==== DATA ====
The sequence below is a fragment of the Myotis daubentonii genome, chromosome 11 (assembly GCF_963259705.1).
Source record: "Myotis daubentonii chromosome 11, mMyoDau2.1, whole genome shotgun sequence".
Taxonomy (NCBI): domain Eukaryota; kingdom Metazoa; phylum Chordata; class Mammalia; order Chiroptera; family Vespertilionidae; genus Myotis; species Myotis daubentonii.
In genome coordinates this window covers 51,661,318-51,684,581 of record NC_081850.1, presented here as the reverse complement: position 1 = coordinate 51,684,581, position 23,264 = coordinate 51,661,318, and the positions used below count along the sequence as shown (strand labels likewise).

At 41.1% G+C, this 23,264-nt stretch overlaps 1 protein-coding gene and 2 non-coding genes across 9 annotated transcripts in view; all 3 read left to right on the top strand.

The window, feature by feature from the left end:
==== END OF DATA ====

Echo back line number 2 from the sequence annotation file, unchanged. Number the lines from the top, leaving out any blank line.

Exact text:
Source record: "Myotis daubentonii chromosome 11, mMyoDau2.1, whole genome shotgun sequence".